Three Apple battles to watch in 2021

Here’s the thing about being one of the most prominent—and, by some measurements most valuable—company in the world: it paints a heck of a target on your back. Apple’s long found itself on the receiving end of attacks from competitors, smaller challengers, and the government, and that hasn’t changed in recent years.

But as we flip our calendars over to 2021, there are already a handful of battles in progress that could have marked effects on Apple’s business in both the short and long terms. Of course, a company with as many resources as Apple may be able to weather the occasional squall, but every once in a while you get a perfect storm that’s harder to fend off.

Let’s take a look at these three brewing fights and how they might force Apple to batten down its hatches in the year ahead.

Apple vs. Facebook

If you’ve been paying attention to tech news, you’ve probably seen the recent offensive launched by one of Apple’s rivals in Big Tech. Facebook has taken aim at an upcoming measure Apple is planning to implement: App Tracking Transparency.

As Facebook would have it, this measure would completely destroy advertising on the Internet, especially impacting small businesses that predominantly rely on advertising to get their products out there. The social media giant has taken out full page ads in the Wall Street Journal, casting itself as a defender of those same small businesses in standing up to Apple’s tyranny.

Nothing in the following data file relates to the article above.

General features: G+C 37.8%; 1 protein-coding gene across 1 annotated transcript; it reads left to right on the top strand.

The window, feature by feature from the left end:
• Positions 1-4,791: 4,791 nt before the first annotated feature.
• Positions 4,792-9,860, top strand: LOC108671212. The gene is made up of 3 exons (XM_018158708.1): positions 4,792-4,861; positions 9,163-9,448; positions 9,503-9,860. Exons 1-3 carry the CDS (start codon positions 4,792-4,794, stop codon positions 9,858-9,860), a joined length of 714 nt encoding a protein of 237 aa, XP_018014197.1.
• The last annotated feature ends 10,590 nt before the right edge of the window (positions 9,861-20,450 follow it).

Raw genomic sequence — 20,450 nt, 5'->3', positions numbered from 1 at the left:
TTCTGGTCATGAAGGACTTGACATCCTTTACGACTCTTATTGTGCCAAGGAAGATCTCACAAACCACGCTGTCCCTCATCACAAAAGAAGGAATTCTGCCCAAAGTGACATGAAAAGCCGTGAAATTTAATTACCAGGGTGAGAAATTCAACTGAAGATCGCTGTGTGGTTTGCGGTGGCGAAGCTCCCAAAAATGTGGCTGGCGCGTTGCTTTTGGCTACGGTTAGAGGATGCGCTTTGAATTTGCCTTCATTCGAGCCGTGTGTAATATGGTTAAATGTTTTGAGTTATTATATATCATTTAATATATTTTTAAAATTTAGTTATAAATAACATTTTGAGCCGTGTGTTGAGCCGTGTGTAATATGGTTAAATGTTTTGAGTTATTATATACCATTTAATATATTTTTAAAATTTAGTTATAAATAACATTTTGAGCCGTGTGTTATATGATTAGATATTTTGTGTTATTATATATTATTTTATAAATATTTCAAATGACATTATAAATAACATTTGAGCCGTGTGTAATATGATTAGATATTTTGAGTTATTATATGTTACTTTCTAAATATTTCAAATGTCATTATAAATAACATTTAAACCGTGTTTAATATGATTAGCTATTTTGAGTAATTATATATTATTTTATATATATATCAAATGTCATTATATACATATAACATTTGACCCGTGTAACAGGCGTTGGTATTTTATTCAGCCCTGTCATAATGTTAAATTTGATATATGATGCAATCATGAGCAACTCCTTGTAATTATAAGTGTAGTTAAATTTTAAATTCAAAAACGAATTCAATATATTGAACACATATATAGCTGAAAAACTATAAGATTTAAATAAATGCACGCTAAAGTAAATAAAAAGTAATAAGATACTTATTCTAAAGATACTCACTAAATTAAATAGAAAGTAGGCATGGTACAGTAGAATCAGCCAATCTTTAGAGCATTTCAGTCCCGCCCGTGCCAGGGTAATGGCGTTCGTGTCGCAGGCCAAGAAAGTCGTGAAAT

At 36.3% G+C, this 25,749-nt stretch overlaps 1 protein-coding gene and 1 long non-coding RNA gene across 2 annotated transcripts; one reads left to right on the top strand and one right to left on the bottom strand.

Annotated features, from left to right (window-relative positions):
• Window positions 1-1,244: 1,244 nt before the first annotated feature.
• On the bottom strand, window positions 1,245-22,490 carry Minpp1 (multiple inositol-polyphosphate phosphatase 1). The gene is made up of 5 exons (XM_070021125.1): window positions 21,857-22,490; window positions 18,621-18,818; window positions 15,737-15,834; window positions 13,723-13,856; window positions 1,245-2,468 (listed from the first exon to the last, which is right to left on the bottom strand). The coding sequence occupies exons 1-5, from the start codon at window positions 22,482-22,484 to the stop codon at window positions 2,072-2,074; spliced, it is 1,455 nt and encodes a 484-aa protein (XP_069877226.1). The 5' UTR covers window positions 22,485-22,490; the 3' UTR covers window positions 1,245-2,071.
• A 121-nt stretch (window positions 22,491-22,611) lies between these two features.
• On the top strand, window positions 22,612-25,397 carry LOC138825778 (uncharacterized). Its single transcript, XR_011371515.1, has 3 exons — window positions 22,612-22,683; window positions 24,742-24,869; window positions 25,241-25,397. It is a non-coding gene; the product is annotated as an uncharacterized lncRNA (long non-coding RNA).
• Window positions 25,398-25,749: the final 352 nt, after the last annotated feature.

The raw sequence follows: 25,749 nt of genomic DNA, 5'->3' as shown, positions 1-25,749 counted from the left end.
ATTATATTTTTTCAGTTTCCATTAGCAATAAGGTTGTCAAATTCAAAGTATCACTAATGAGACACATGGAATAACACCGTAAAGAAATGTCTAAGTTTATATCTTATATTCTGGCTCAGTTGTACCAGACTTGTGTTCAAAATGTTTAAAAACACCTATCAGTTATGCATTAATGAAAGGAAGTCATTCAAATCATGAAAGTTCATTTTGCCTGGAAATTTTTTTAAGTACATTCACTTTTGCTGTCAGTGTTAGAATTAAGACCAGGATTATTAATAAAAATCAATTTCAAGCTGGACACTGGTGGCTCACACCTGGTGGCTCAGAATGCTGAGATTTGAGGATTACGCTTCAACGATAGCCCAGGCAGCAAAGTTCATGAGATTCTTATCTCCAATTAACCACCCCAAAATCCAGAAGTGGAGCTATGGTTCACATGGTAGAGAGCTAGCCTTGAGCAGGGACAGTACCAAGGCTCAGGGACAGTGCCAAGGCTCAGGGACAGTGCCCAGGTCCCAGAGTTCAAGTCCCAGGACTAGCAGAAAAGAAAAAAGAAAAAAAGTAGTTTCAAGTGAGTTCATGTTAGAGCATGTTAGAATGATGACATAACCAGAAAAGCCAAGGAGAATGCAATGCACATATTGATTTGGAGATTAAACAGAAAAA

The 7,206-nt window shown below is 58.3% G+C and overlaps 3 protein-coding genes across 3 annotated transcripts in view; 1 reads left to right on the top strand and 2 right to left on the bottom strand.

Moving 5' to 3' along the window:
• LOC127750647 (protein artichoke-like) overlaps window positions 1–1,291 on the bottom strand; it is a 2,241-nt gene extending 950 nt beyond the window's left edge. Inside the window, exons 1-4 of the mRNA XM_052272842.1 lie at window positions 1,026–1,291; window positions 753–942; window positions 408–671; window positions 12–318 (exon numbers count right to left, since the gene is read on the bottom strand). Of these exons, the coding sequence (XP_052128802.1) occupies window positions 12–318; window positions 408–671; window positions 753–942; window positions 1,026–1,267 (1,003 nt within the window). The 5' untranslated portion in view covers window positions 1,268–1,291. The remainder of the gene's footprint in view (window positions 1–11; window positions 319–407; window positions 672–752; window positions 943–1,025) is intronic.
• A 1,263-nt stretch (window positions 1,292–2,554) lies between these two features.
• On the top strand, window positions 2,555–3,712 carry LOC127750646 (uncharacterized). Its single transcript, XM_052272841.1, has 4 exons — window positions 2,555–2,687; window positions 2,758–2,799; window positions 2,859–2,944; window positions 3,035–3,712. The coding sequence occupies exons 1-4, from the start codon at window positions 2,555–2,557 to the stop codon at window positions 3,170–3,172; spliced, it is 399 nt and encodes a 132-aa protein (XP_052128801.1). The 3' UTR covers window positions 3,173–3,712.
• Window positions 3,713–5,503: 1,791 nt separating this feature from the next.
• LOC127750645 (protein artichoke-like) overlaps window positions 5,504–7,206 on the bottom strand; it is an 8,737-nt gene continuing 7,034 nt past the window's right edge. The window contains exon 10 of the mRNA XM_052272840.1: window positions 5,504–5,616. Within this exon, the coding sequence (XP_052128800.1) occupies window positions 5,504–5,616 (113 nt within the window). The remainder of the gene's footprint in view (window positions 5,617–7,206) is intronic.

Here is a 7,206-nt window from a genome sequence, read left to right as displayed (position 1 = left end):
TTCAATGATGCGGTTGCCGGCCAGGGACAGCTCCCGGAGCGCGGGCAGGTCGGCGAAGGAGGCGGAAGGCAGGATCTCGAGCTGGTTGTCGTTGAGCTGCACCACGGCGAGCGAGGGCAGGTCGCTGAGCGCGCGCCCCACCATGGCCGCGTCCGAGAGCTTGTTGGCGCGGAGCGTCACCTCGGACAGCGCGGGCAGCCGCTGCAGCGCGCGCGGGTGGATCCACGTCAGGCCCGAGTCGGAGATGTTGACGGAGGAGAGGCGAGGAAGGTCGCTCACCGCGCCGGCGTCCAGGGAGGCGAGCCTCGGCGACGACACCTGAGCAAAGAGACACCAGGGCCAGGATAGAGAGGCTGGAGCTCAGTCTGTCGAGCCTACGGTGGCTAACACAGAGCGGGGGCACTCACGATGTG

So what is App Tracking Transparency? It’s pretty much what it says on the tin. Many websites and apps track information about you using third-party ad networks—like, say, Facebook’s—thus aggregating data about customers’ activities across the net. That information is then used to build profiles customers, allowing ad networks to make more narrowly targeted ads. If you’ve ever felt like you were just thinking about a product and then suddenly seen an ad for that product appear, this kind of tracking is one way ad companies make that happen.

Apple’s new measure would simply require apps to ask users if they consent to this tracking, making it more of an opt-in situation than the opt-out it is currently. Understandably, Facebook and other ad networks—who profit handsomely by the current situation—aren’t thrilled about this, for the simple reason that most people probably aren’t going to jump at the chance to opt in. But Apple’s stance is that this is about transparency and privacy for consumers, and it’s tough to argue that point. The change is expected to go into effect with the upcoming release of iOS 14.4, but the battle may just be getting started.

Apple vs. Epic

The App Store became a contentious battleground this year, and of the shots that were fired, more than a few of them originated in Fortnite. The extremely popular free-to-play game became a major point of contention this year when its developer, Epic Games, decided to take on Apple’s App Store for being anticompetitive and unfair.